Exercising also helps you stick to and manage a good sleeping schedule. A study done at MPDI on the effects of running on resting heart rate found that long term runners experienced a lower resting heart rate as well as low blood pressure. These are known to be an important factor in having a good night’s sleep. Looks like all those changes that come with becoming a runner are worth it after all!
6. You’ll find yourself being more self disciplined
As amazing as the physical benefits of running are, the life-changing and mental benefits are no less spectacular. Most runners have some kind of routine or schedule that they like to follow. This could be a specific time of the day that they run. Or specific days of the week or maybe specific distances, depending on their personal goals. Now we all know that goals aren’t always easy to follow.
However, determined runners tend to become masters of managing their time.
This self control and self discipline to reach a fitness or health goal doesn’t have to be limited to just the fitness side of your life. Instead, these invaluable skills can be applied to different areas of your life. Such as: study, career, family or work and it stemmed from what? That’s right. Running.
Want to know how you can help yourself on the journey of setting goals? Read our article on setting goals that you will always achieve!
7. You start to crave healthier food
According to a study published in the Journal of American College Nutritian, it was found that voluntarily adopting a regular exercise routine may naturally improve fruit and vegetable consumption. What does this mean? Well basically by exercising and long term, you’re more likely to naturally crave healthier foods like fruits and vegetables.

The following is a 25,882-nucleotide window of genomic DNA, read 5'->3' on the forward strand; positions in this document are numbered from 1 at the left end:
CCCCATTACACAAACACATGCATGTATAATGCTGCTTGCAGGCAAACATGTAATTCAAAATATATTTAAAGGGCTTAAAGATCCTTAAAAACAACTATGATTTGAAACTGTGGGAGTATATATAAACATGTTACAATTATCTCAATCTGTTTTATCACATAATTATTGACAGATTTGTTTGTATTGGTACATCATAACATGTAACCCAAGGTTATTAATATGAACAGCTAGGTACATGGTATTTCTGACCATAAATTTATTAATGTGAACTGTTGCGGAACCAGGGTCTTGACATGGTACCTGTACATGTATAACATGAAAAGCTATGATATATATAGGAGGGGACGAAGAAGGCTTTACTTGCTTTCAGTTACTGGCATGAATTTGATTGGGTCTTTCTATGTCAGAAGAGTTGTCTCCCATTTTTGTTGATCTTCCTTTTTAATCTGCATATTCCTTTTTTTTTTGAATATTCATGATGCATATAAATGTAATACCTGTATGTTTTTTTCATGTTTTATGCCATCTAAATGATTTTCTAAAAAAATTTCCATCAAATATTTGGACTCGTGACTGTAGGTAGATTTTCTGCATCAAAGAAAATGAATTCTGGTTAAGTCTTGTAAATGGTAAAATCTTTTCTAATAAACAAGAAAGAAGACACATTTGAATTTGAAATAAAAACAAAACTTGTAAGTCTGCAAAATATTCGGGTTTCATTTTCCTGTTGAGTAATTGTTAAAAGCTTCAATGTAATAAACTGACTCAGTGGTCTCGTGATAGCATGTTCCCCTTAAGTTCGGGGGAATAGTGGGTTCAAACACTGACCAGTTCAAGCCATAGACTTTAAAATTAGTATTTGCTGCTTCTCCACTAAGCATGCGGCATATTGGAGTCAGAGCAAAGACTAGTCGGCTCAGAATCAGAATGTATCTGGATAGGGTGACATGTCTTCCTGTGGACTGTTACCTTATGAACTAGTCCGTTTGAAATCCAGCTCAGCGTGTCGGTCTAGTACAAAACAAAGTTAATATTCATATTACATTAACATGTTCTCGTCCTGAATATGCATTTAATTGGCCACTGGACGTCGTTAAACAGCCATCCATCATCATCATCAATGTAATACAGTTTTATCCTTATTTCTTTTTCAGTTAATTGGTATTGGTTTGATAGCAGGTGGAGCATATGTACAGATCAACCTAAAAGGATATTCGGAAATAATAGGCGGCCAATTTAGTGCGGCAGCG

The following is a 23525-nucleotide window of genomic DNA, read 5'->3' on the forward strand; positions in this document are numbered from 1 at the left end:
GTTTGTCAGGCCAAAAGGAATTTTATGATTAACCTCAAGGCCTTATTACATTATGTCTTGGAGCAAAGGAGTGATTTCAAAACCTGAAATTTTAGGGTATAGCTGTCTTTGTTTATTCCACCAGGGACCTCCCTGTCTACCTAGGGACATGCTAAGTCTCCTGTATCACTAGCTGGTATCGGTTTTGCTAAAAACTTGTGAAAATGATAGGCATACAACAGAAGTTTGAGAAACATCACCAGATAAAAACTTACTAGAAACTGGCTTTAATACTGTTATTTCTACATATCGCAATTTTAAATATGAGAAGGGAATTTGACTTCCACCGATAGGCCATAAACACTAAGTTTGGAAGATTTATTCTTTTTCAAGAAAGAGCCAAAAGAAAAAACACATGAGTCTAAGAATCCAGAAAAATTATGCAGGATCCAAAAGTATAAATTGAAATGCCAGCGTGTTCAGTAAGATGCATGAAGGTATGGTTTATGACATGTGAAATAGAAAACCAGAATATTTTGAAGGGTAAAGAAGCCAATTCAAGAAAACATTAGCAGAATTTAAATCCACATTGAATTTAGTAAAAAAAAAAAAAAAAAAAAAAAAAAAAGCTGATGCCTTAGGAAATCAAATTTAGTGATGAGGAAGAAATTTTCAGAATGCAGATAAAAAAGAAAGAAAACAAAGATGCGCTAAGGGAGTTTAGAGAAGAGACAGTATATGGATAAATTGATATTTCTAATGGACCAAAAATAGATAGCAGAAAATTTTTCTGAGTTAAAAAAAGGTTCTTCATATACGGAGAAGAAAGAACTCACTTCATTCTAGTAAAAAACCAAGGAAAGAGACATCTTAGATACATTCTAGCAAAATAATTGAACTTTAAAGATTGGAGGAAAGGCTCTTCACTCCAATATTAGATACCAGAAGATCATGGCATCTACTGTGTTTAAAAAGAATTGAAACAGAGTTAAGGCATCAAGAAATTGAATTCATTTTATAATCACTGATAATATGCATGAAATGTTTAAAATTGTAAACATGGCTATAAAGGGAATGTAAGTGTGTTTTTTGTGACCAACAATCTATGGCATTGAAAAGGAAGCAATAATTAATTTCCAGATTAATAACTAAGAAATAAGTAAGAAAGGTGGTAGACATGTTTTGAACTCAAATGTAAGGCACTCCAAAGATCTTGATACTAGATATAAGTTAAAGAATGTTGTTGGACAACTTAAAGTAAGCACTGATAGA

What bizarrely unexpected changes after becoming a runner! Isn’t that great?!
8. You will feel stronger and have more energy
With the increase in exercise, there will be an increase in muscle building. Not only does an increase in muscle mass make you feel stronger (because you are stronger) but seeing your body tone up and that muscle definition can definitely feel very rewarding! Not only will you have way more energy and strength but you’ll feel much more energized and willing to go on about with your day to day activities!
9. Better brain function
Yeah that’s right as much as your brain convinces you that you hate it, it actually works wonders for that fantastic organ up in your skull.
According to Johns Hopkins Medical school professor of neuroscience David J. Linden, PhD, running can help new nutrient-transporting blood vessels grow, blunt the brain’s response to physical and emotional stress, and even promote neurogenesis, the process of creating new brain cells.
I mean, this makes a lot of sense. Running = more blood flow = more oxygen for the brain.
In result of this running can have phenomenal and long-term effects on the hippocampus. That is the part of your brain that does all the remembering and learning).
According to a Mayo Clinic study on the effects of running on the brain, high fitness improves total brain volume, including gray matter. This in turn gives you protection from the kinds of brain plaques linked to cognitive decline and Alzheimer’s Disease.
So long story short, running also helps you remember things better, learn things faster and prevents cognitive decline long term. What great changes to see after becoming a runner!
become a runner today to see all these changes come into your life! Read our article on beginner’s guide on how to become a proper runner in no time!